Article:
Health insurance is part of your financial safety net
In case you didn’t get the premise of this article yet, health insurance is important. But it’s not just insurance for preventive care, it’s a big part of your larger financial safety net.
What do we mean by that? Well, your plans for handling financial hurdles should be more than just . You should have some savings in place so that you can handle anything that comes your way. Part of this is your emergency fund: three to six months’ worth of money set aside for – you guessed it – emergencies. That can come in the form of unexpected medical bills, getting laid off from your job, or any other time where you’ll need a little extra cash to pay the bills.
It’s also planning for retirement so you don’t find yourself at 65 years old with no end in sight for your working days. Investing and using retirement products like a 401(k) and/or an IRA help you get there.
The final part of your financial safety net is insurance. If this isn’t your first time here, you know we’re big on life insurance. It’s the best way to protect your family in case of a worst-of-the-worst scenario (death) and helps your loved ones pay for college, their mortgage, and everything else when you’re gone. Long-term disability insurance protects your income if you can’t work. Homeowners and renters insurance protects your home in the case of accidents. You get the idea.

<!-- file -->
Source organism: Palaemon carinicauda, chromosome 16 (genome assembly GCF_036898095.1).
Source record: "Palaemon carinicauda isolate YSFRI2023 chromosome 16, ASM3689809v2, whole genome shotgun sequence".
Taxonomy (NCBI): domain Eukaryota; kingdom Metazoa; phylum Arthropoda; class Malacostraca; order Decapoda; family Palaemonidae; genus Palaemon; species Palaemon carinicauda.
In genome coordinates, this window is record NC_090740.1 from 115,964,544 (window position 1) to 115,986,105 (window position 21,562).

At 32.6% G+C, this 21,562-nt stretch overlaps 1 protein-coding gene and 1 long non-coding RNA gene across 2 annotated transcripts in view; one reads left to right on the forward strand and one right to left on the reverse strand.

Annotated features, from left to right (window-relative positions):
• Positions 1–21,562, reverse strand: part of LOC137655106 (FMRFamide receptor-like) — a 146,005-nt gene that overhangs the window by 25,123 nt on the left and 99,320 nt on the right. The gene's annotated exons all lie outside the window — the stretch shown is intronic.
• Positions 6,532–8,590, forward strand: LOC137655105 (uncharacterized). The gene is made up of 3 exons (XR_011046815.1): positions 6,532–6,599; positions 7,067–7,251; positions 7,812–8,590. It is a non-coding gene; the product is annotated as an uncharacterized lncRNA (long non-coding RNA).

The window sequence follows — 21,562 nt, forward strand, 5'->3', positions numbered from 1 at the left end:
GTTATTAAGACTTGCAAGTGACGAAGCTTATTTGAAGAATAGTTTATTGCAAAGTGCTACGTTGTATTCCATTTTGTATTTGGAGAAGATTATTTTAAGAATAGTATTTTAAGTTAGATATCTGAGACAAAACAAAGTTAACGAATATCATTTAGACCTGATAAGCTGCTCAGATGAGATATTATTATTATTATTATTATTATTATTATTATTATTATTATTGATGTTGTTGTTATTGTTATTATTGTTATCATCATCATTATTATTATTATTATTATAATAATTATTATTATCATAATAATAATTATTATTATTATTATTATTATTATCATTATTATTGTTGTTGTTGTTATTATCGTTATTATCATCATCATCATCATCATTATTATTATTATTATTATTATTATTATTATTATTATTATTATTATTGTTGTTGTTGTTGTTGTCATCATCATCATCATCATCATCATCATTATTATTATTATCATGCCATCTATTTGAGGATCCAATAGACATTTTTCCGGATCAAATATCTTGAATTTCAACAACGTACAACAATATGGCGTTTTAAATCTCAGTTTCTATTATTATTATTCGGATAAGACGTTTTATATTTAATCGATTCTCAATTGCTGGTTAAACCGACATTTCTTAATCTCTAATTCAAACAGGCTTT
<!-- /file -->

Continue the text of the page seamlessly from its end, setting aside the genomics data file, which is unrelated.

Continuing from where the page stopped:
Health insurance belongs in this category, too, and you’ll probably use it more often than you will other insurance types. Whether it’s a routine procedure or a more extensive treatment, we tend to find ourselves visiting our doctor fairly frequently.
Need to find you where the gaps in your safety net are? We have an insurance checkup where you can review your primary coverage areas and get suggestions on how to complete your safety net where you might have holes.
Health insurance is mandatory
As important as we think life insurance is, it’s not legally required. Health insurance, on the other hand, is.
The Patient Protection and Affordable Care Act (PPACA) – better known as the Affordable Care Act (ACA) and even better known as Obamacare – made health insurance a mandatory product for all Americans. How is it enforced? With a penalty, or mandate, if you don’t have health insurance.
The health insurance penalty is calculated in one of two ways (whichever is higher):
2.5% of your household income